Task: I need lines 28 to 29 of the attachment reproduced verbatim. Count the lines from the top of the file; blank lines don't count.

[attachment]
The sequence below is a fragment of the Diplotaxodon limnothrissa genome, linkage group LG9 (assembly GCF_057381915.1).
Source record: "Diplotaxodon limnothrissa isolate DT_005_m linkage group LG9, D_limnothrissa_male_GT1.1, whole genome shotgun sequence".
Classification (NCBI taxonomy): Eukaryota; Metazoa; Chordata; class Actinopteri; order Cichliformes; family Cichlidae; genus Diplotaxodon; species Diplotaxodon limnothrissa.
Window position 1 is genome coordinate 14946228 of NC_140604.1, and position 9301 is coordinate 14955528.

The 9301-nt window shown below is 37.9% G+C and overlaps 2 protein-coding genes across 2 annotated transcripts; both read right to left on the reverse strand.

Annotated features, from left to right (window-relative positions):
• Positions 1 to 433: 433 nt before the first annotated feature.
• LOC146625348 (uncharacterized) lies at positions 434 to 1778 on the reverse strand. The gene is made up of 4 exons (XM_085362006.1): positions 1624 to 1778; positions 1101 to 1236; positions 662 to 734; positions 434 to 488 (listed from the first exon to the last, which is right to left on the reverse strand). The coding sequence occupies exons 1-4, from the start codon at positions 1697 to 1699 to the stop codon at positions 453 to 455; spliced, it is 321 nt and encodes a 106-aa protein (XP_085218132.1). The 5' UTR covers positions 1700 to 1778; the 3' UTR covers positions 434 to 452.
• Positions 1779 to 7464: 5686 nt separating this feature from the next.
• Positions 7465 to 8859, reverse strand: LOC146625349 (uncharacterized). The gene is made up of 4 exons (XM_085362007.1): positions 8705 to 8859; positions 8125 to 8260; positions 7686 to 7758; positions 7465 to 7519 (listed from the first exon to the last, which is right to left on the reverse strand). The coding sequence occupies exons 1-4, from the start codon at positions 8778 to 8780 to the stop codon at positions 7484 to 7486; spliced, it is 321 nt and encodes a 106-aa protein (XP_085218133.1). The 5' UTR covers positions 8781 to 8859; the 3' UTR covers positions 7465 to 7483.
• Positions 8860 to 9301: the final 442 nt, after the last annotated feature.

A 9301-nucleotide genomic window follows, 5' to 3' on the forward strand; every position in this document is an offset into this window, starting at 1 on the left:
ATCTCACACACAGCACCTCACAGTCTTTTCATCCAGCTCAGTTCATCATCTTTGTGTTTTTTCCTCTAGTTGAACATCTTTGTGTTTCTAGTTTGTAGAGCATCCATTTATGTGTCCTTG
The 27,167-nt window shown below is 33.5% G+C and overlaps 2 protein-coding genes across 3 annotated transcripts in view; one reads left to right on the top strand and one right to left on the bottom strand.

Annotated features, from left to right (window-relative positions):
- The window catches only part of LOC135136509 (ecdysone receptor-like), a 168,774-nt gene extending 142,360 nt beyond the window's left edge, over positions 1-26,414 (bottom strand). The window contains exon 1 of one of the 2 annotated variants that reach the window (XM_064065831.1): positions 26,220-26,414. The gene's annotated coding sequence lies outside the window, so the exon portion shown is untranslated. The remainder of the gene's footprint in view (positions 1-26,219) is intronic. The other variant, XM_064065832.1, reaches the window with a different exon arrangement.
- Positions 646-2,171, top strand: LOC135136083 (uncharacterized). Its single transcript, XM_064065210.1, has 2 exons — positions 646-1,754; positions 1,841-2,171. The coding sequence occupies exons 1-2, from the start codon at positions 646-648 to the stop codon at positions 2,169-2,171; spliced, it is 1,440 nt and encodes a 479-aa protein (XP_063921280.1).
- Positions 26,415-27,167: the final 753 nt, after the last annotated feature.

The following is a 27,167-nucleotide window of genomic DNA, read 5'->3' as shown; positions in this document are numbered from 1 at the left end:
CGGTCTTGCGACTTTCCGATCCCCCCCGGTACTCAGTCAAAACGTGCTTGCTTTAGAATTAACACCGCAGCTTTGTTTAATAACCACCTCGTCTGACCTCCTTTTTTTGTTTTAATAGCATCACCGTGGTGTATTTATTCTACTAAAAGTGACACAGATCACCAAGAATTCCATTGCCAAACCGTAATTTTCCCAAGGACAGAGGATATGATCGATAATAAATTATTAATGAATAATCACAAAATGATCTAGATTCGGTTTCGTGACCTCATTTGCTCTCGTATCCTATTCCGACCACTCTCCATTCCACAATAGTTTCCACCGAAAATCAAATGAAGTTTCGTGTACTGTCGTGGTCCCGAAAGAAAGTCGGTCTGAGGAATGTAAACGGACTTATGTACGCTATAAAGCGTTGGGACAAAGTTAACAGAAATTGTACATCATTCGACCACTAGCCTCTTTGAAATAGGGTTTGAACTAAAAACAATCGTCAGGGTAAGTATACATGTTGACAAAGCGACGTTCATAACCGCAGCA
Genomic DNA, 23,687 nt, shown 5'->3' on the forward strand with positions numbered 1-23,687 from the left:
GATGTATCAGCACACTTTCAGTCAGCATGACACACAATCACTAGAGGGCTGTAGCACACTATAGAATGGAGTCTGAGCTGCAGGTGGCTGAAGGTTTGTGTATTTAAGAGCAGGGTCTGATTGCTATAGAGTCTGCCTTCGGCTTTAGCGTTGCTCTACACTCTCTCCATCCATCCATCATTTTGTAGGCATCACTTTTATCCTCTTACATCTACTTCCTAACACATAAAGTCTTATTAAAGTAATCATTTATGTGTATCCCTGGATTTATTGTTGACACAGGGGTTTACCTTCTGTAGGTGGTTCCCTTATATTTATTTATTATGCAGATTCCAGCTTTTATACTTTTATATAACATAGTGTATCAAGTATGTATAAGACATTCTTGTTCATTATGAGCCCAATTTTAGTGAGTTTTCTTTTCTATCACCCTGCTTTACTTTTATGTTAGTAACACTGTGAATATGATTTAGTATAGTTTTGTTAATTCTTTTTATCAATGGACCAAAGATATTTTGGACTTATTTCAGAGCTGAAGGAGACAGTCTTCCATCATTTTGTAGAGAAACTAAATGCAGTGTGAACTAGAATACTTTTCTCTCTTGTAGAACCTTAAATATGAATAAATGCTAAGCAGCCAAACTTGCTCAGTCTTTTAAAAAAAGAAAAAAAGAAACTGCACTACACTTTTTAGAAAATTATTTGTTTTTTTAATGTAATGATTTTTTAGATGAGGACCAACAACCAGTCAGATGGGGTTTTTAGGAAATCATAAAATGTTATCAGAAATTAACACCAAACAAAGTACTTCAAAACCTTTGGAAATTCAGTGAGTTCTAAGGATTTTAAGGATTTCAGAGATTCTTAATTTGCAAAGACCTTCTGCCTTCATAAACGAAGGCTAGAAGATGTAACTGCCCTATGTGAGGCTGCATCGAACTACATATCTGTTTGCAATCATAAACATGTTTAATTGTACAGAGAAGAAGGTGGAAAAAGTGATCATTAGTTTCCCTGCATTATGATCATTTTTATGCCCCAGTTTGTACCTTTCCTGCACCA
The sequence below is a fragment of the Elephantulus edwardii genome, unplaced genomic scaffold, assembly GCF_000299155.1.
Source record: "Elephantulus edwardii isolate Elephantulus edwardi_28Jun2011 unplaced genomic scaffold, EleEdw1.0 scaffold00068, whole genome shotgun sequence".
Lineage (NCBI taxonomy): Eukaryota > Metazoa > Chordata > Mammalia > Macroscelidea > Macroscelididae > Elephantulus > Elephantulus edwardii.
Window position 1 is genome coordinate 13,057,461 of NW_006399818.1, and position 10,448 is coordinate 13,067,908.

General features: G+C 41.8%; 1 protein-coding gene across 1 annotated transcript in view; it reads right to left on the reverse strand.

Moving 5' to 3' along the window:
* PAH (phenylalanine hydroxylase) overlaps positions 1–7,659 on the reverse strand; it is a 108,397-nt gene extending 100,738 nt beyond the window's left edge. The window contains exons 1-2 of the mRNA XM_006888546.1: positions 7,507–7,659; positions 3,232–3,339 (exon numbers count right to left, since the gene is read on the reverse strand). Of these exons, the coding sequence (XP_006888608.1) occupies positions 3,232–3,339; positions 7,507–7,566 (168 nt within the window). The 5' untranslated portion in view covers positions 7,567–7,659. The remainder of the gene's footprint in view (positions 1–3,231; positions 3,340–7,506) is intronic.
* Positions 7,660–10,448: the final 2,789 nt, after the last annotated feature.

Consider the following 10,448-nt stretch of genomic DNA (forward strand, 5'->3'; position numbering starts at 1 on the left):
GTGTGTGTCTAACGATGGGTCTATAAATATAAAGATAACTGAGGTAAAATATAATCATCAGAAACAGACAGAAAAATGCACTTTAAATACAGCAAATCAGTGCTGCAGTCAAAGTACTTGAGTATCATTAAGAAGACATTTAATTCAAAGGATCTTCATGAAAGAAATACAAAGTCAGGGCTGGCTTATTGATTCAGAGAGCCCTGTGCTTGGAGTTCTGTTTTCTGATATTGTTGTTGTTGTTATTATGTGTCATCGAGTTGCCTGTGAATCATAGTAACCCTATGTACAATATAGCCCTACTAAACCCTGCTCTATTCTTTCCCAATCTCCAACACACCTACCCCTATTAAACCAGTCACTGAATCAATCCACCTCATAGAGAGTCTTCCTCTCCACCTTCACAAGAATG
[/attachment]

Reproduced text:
Moving 5' to 3' along the window:
* PAH (phenylalanine hydroxylase) overlaps positions 1–7,659 on the reverse strand; it is a 108,397-nt gene extending 100,738 nt beyond the window's left edge. The window contains exons 1-2 of the mRNA XM_006888546.1: positions 7,507–7,659; positions 3,232–3,339 (exon numbers count right to left, since the gene is read on the reverse strand). Of these exons, the coding sequence (XP_006888608.1) occupies positions 3,232–3,339; positions 7,507–7,566 (168 nt within the window). The 5' untranslated portion in view covers positions 7,567–7,659. The remainder of the gene's footprint in view (positions 1–3,231; positions 3,340–7,506) is intronic.